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ISSN 1409-6900 | UDK 82+7     Blesok no. 04 | volume I | August-September, 1998



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                     Peer-reviewed journal
Blesok no. 04August-September, 1998
Reviews

Fiction and Reality

/4
p. 1
Sead Džigal

1. When we analyze the relationships between language and literature, it is almost certain that we will have to encounter the topic of their referential function i.e. their relation to objectivity, appearance and inter-subjective context. If we recall some of the most notable and most accepted definitions of the language sciences, literature and signs, we will find ourselves in an apparently contradictory situation. If, as an explorer or scientist you accept the advantages of modern linguistics and its founder Saussure then that will implicate our acceptance of his futuristic, in that period, science about signs in which domain he places linguistics. I say, implicate, because this is one of his main claims on which his language theory is based. This fact is especially important since Saussure's concepts served as basis for strengthening and establishing Poetics, including Russian Formalism via the European Structuralism up until today, as well as contemporary cultural studies. So we can conclude that language is just a separate segment of the more general phenomenon the sign.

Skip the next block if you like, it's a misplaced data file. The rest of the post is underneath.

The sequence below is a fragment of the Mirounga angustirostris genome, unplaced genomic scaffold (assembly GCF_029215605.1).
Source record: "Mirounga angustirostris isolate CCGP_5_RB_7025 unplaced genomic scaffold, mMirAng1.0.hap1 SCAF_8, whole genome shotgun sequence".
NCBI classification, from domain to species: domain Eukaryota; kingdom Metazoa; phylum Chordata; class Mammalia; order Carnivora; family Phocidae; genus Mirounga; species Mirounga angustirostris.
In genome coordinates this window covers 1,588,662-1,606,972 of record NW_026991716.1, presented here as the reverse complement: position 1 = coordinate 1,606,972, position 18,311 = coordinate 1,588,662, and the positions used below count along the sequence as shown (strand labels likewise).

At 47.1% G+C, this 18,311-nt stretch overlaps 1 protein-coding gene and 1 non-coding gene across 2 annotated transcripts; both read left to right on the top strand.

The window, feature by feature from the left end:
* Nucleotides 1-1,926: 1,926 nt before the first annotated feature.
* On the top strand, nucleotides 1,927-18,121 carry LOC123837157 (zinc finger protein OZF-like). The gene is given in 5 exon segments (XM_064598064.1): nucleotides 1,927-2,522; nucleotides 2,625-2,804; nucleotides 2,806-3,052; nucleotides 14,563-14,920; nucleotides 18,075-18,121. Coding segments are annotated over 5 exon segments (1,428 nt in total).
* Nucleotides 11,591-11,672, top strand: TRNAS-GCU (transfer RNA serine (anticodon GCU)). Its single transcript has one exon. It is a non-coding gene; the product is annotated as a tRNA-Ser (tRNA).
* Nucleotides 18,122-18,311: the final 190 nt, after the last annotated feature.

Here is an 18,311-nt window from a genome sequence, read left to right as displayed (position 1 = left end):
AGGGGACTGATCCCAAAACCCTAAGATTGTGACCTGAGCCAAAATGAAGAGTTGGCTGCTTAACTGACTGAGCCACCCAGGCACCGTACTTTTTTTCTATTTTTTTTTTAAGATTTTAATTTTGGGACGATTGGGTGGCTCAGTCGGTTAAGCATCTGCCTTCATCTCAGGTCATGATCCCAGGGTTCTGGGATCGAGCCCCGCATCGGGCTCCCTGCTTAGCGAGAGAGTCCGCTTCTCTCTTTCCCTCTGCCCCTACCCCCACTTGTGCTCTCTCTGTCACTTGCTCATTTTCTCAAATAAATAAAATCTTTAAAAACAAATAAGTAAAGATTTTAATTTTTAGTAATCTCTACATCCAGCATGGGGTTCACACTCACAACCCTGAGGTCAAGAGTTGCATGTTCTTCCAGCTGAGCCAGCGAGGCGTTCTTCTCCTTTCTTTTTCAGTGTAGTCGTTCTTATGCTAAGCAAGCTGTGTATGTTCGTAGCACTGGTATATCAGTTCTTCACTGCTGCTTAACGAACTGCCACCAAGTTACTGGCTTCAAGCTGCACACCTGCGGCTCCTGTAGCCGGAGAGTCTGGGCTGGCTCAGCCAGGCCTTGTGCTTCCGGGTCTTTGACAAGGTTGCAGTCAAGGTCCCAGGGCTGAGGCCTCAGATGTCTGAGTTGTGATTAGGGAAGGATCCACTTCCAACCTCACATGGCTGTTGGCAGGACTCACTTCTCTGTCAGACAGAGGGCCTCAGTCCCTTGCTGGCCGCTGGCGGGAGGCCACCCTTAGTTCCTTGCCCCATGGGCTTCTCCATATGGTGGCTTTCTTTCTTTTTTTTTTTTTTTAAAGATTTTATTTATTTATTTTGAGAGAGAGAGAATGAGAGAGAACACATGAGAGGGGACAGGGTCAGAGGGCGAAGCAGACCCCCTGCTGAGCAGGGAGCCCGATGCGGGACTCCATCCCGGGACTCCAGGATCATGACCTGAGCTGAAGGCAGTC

Unlike Saussure, another distinguished scientist claims that semiotics is in principle a discipline which studies everything that can be used for lying (U.Eco. Theory of Semiotics. 1976. P.7).
    If the language sign acts in accordance with the general characteristics of all the other types of signs, which is natural to expect, then the basis for the definition and the function of referential functions become very thin. Towards what all the types of signs lead and of what nature is the referent are the questions which we need to separate the grains from the crop in this particular case. We will reach the answers in an indirect way, i.e. through literary examples which can be decently instructive. In the process the aspects of the adjective terms fiction and reality will be encountered.
      
    2. The term fiction generates from the Latin fictio meaning 'making up'. Furthermore, fiction is defined as displaying something which is not real, but in a way which the unreal suggests as real. (Rečnik književnih termina. T. Fikcija). On the other hand, realism as a method, suggests displaying of things as they really are. Clarifying things is made more difficult in the fields of literature where, I would say, subjectivity is distinctive. In the cultural radius in the one we belong the subjective reality is considered less real than the objective reality. The procedures in which we constitute and conventionalize this objective






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